NHTSA’s rulemaking will save just a handful of lives. NHTSA estimates the backup systems will reduce the 210 fatalities that by one-third – only – despite an automaker expenditure of $750 million or more each year (15 million vehicles produced times $50 per car). Many motorists won’t look at the displays and others who do won’t see a person because of water, dirt, or sunlight on the camera or the LCD display.
Gentex mirror cameraNHTSA’s mandate will allow small LCDs inset into rear view mirrors. My experience is those LCDs are too small to be useful but it may be how automakers meet the mandate on the cheapest trim lines of each model, the one with wind-up windows and no USB or Bluetooth. The PR image you see here is more legible than you may experience and the child filling that much of the screen is only a few feet away.
The surround view cameras do better than the rear-camera NHTSA mandate in in two ways. First, the side view may pick up children and others who approach the car from the side. Also, the cost of the surround view system — $250 to $1000 — probably pays for itself with fewer fender benders and scraped curbs. Who doesn’t over a decade have at least one low-speed incident? You may not report it because the majority comes out of your pocket via the deductible, but you pay in reduced value at trade-in time.


Putting a price on safety


You can’t put a price on a child’s life, most anyone would say. But the legal system and grieving families will try. Here are some broad figures: If each death pays $1 million, for instance (probably less because of the limits of insurance policies), then the cost to insurers and motorists is $150 million for the 150 lives lost. Meanwhile, the approximately 15 million vehicles built in 2018 with $50 rear cameras will cost an extra $750 million. It takes a decade to turn over the majority of the US vehicle fleet and $7.5 billion will have been invested in cameras. The cost per life saved could would be several million dollars if the cost only considers lives saved; there are also reduced low-speed, rear collision costs that need to be factored in.
The economics look better if you have an around view system because it does at least as good a job helping you spot pedestrians and a superior job preventing crumpled fear and front fenders and bumpers, scraped sides, and damaged alloy wheels. It’s possible that the cost of the surround view system will pay for itself over the decade the vehicle is in service compared to your insurance deductible and higher rates if you report several parking lot accidents.Our recommendation: get surround view and sonar
For the ultimate in safety, look for a car that has surround view, around view, or 360-degree cameas. That includes BMW, Infiniti, Land Rover, Lexus, Mercedes-Benz and Nissan. Test the car early or late in the day when the sun is more likely to strike the display; some will wash out. That’s why you also want a car with rear and hopefully front parking sonar. It picks up cars, rocks, fire hydrants, and people. I believe sonar provides more safety for people and things than a camera, but that’s not what NHTSA is ordering.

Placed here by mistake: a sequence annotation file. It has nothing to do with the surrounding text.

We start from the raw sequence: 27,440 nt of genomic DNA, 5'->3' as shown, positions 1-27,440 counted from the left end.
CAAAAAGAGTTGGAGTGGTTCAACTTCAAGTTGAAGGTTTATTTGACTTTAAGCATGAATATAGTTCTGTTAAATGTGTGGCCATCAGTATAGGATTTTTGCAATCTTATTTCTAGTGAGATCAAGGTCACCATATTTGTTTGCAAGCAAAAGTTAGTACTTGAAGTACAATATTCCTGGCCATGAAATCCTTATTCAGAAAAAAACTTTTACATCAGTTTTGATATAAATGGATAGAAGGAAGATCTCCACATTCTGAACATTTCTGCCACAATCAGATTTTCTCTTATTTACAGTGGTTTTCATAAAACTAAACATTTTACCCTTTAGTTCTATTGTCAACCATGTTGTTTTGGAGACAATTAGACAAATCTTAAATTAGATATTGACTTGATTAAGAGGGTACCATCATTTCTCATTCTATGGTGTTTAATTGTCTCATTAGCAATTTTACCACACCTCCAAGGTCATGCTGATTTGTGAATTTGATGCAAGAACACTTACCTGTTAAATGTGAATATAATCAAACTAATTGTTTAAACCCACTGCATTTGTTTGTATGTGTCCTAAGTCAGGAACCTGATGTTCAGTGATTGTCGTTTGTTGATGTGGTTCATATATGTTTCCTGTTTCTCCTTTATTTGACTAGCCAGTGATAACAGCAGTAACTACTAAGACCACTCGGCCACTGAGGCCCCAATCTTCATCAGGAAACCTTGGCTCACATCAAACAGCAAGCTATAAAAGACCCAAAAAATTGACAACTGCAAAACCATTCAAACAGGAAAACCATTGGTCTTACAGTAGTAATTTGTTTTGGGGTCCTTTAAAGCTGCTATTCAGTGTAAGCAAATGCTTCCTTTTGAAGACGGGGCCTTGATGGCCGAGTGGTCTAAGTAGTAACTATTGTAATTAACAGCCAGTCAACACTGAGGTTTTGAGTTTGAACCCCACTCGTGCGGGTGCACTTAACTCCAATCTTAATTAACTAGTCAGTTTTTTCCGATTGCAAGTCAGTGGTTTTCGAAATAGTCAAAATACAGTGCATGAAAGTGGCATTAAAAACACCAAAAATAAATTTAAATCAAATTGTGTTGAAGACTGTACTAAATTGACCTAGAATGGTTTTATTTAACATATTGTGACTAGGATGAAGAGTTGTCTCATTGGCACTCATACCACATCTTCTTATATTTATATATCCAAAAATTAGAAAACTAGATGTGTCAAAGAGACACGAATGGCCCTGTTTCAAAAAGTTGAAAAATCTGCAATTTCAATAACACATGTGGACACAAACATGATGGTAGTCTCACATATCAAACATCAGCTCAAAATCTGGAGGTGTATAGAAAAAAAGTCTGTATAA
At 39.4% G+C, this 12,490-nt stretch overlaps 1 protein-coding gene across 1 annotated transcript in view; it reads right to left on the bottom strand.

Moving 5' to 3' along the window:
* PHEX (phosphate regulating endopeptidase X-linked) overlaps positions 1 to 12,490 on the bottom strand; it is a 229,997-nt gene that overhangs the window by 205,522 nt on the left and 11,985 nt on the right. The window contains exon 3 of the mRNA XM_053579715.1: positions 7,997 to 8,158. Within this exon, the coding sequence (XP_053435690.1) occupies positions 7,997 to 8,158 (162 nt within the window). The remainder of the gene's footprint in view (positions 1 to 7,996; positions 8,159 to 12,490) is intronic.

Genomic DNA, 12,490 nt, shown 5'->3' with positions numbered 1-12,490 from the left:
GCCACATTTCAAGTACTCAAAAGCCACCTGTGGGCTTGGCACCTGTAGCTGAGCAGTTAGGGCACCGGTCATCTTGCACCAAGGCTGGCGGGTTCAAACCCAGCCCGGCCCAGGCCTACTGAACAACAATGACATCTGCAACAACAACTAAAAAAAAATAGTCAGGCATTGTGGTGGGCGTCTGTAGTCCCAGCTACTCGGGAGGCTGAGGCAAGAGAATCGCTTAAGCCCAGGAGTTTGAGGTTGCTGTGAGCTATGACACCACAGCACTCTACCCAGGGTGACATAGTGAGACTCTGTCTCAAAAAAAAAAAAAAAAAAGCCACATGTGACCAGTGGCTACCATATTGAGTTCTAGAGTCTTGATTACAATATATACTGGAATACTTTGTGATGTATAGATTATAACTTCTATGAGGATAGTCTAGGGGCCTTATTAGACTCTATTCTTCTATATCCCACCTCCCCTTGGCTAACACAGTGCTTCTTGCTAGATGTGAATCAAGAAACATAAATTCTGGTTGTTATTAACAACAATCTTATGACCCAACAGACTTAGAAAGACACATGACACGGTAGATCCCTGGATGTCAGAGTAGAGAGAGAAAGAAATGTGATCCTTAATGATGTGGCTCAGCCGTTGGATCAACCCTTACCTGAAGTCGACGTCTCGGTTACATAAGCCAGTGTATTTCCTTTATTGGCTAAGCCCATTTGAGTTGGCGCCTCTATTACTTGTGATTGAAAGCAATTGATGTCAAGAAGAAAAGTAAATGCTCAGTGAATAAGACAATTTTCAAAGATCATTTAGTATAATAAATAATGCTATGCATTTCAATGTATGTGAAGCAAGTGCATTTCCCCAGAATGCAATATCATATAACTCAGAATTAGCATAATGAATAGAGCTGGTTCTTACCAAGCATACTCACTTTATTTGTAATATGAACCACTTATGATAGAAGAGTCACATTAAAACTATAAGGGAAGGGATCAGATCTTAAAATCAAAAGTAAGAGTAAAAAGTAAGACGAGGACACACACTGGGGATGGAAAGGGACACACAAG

(In the future, the cameras could also detect pedestrians. Subaru on cars such as our Editors’ Choice Subaru Forester uses a two-camera system, called EyeSight, to detect and stop for pedestrians in front of the car. They’re more complex, and costly, than today’s rear cameras.)
Start your car search with Nissan and Infiniti, who have the majority of their fleet covered, including the Nissan Nissan Leaf EV, Nissan Murano, Nissan Pathfinder, Nissan Quest, Nissan Rogue, and Versa Note, and the Infiniti Q50, Infiniti QX80, Infiniti QX 70, Infiniti QX60, and Infiniti QX50.
You may also want a car with self-parking. A car that automatically steers into a parking space typically has sonar for situations where it can’t self-park. The first self-parking cars backed you into a parallel parking space and in more recent models into a perpendicular parking space. Ford just announced the 2015 Ford Edge will also pull you out of the parking space. But self-parking doesn’t work all the time, which is why you want surround view, too. Go with belt and suspenders.

High-tech cameras replace door mirrors on every variant.

The so-called “Side Camera Mirror System” is similar to the virtual door mirrors seen on top-of-the-range versions of Audi’s new E-Tron electric SUV, and uses rear-facing cameras and small screens in the cabin to show drivers the view down the car’s flanks. In the case of the Honda, the cameras sit in housings just below the window line, with their images fed back to six-inch screens at either end of the dashboard.


Honda claims the system will help the car “retain a modern, clean and simple design,” which already includes stepless A-pillars and flush-fitting “pop-out” door handles. The company also says the side cameras will not protrude beyond the wheel arches, unlike conventional door mirrors, which could prevent the car from fitting through gaps or into garages.
And the advantages don’t stop there. Honda also notes that the cameras are more aerodynamic than conventional mirrors, improving the car’s efficiency and range. And there are safety advantages, too, with a choice of “normal” or “wide” views available for the driver to select. The wide view is said to reduce blind spots by half, while even normal view provides a 10-percent improvement.


Honda is also planning to integrate the reversing camera system with the mirrors, projecting guidelines on to the six-inch displays to help drivers maneuver. And to prevent the cameras becoming clouded by water or dirt, they will have specially designed housings that stop water droplets appearing on the lens, which will also feature a water-repellent coating.